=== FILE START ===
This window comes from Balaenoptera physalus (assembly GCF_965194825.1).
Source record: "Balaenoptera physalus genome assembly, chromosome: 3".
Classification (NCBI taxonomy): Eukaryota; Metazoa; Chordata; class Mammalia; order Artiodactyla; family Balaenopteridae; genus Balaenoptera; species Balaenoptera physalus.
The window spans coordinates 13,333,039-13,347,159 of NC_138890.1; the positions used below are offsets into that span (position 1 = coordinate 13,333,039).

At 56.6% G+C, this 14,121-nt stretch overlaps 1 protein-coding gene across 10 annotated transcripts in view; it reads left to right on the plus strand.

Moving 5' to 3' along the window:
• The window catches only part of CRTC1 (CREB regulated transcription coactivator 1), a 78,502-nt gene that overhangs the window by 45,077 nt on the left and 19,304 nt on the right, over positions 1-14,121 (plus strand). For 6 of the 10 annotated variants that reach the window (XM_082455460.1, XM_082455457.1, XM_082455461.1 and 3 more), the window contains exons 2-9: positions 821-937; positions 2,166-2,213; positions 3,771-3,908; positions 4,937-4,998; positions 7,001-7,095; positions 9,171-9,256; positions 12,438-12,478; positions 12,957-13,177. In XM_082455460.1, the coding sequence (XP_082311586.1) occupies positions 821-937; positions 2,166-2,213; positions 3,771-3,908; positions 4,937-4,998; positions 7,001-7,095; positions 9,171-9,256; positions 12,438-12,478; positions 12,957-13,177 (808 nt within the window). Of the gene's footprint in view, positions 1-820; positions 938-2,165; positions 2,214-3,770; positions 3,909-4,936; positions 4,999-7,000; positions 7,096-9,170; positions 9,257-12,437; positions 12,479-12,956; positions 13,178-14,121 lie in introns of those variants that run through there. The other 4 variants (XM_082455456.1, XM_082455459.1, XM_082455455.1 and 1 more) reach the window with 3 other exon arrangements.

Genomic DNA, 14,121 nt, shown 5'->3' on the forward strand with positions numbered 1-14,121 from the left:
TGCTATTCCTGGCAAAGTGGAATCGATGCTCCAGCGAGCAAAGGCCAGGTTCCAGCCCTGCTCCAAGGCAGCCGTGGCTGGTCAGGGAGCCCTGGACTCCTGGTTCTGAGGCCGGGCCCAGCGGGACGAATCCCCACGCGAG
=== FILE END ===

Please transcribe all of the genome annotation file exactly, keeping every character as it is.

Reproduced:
This window comes from Balaenoptera physalus (assembly GCF_965194825.1).
Source record: "Balaenoptera physalus genome assembly, chromosome: 3".
Classification (NCBI taxonomy): Eukaryota; Metazoa; Chordata; class Mammalia; order Artiodactyla; family Balaenopteridae; genus Balaenoptera; species Balaenoptera physalus.
The window spans coordinates 13,333,039-13,347,159 of NC_138890.1; the positions used below are offsets into that span (position 1 = coordinate 13,333,039).

At 56.6% G+C, this 14,121-nt stretch overlaps 1 protein-coding gene across 10 annotated transcripts in view; it reads left to right on the plus strand.

Moving 5' to 3' along the window:
• The window catches only part of CRTC1 (CREB regulated transcription coactivator 1), a 78,502-nt gene that overhangs the window by 45,077 nt on the left and 19,304 nt on the right, over positions 1-14,121 (plus strand). For 6 of the 10 annotated variants that reach the window (XM_082455460.1, XM_082455457.1, XM_082455461.1 and 3 more), the window contains exons 2-9: positions 821-937; positions 2,166-2,213; positions 3,771-3,908; positions 4,937-4,998; positions 7,001-7,095; positions 9,171-9,256; positions 12,438-12,478; positions 12,957-13,177. In XM_082455460.1, the coding sequence (XP_082311586.1) occupies positions 821-937; positions 2,166-2,213; positions 3,771-3,908; positions 4,937-4,998; positions 7,001-7,095; positions 9,171-9,256; positions 12,438-12,478; positions 12,957-13,177 (808 nt within the window). Of the gene's footprint in view, positions 1-820; positions 938-2,165; positions 2,214-3,770; positions 3,909-4,936; positions 4,999-7,000; positions 7,096-9,170; positions 9,257-12,437; positions 12,479-12,956; positions 13,178-14,121 lie in introns of those variants that run through there. The other 4 variants (XM_082455456.1, XM_082455459.1, XM_082455455.1 and 1 more) reach the window with 3 other exon arrangements.

Genomic DNA, 14,121 nt, shown 5'->3' on the forward strand with positions numbered 1-14,121 from the left:
TGCTATTCCTGGCAAAGTGGAATCGATGCTCCAGCGAGCAAAGGCCAGGTTCCAGCCCTGCTCCAAGGCAGCCGTGGCTGGTCAGGGAGCCCTGGACTCCTGGTTCTGAGGCCGGGCCCAGCGGGACGAATCCCCACGCGAG